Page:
Episode 16

This week sees the UK based duo Duke & Jones stop by for an interview and huge guest mix jam packed full of originals and wall slapping goodness.

Duke & Jones are ushering in a new wave of electronic forward-thinkers, & they’re positioned to push a blend of hip-hop, trap, & house into exciting new directions. Among the UK’s brightest new exports, the 24-year-old Manchester duo are creating a deep catalog of primal, earthy productions, all wrapped in a spine-tingling minimalist aesthetic – the duo’s signature sound can best be described as “less is more.” They emerged on the scene quickly, & it didn’t take long to catch the attention of electronic music’s biggest power players, like Marshmello, DJ Snake, & Diplo.

The pair’s meteoric rise found their fearless sonics landing on some of today’s most elite labels, including Interscope, Deadbeats, & Circus Records. Duke & Jones’ come up wasn’t quiet — they caught the ears of dance music’s top dogs and leading labels, and almost instantly had the entire industry abuzz from Billboard to talent buyers, all eager for what the pair have up next. Starting out strictly in the studio, building a brimming index of bold dance pieces, the gifted wunderkinds have too much material now to keep behind the console. Just a short trip from home, the young DJs live debut comes full circle to London’s legendary Ministry of Sound in September 2018. Duke & Jones are bringing their exploratory, textured sound to the masses, but they won’t be satisfied with just chart domination or club circuit acclaim — their aspirations aim much higher. Duke & Jones are dead set on blazing new trails and blurring old boundaries, and they’re off to a staggering start already.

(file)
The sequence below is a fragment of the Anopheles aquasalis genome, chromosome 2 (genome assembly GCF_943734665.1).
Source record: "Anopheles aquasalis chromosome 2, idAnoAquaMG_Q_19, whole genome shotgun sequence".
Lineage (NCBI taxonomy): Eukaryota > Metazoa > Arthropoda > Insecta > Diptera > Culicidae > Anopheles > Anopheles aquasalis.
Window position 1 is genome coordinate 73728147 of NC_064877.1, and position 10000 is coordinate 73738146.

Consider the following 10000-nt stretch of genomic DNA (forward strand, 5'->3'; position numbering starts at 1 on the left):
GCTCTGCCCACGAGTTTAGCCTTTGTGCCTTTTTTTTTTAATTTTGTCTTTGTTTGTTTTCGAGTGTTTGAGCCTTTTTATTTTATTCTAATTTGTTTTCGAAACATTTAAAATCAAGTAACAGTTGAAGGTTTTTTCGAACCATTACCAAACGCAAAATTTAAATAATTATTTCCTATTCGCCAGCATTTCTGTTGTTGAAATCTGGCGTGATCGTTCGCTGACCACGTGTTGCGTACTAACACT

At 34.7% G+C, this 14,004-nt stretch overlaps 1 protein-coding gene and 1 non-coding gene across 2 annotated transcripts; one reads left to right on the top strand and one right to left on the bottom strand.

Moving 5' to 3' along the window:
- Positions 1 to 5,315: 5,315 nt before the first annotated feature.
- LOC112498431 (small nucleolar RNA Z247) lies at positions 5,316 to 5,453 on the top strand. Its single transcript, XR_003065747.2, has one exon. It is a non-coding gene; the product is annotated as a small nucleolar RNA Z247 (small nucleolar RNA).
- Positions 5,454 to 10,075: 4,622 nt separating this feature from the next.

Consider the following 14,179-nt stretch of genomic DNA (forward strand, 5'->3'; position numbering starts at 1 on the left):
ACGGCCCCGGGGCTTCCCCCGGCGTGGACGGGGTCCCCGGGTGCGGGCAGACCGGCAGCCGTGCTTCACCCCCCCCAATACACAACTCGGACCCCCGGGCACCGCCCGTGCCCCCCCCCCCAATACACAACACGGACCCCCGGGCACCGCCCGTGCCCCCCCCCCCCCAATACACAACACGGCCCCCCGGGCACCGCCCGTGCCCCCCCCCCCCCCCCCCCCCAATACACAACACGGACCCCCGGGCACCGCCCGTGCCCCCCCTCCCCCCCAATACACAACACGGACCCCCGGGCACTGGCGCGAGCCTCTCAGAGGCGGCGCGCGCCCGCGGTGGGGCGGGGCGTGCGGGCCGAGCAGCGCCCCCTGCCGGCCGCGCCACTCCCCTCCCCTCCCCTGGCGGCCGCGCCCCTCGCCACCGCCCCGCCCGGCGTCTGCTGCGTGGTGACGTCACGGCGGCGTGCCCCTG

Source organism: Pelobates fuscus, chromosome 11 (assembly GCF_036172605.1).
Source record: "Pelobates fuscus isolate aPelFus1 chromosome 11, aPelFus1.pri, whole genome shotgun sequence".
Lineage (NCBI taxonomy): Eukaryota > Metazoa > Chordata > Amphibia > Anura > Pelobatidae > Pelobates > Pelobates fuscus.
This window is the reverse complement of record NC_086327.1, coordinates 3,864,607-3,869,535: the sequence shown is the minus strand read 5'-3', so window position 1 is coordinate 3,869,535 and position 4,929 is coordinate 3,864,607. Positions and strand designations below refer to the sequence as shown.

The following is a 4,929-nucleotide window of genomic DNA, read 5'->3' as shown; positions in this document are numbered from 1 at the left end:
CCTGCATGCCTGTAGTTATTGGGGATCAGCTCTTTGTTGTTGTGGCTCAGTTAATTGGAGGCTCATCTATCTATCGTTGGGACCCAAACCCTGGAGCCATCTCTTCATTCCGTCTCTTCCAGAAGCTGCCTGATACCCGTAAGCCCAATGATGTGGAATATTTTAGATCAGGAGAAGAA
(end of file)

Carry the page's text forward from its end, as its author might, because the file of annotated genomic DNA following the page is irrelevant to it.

Check out the full interview with me and the guys below.

Q. Alright guys first things first, where and how did you meet?

A. Jones: we’ve actually technically known each-other since before we were born, because our parents are friends. We were at primary school together, although we weren’t close friends at that point – Luke was way too cool for me as an 8 year-old.

Duke: I got dragged to his house by my parents for New Years Eve and after a pretty awkward first hour we got chatting about what we were into. We discovered we both were making awful hip hop beats, so that night we sat down and produced an abomination but I guess that was technically our first collab.

Q. What’s it like working in a duo, do one of you do more producing and the other does more of the live stuff?

A. Duke: It’s relatively split but Isaac definitely has a better ear when it comes to mix and master.

Jones: Luke’s being modest – he especially produces more of our heavier stuff, and kept the production show on the road while I was at university. It’s more even now I’ve graduated though.

Q. Who is the better driver and why?

A. Jones: seeing as I’m the only one who can actually drive, it’s a default W for me. With that being said, I’m terrible at directions, and just three days ago I nearly turned down the wrong side of a dual carriageway until Luke said “you can’t go down there!”, so I’ll take the win but with the caveat that Luke would probably be the better driver if he could drive.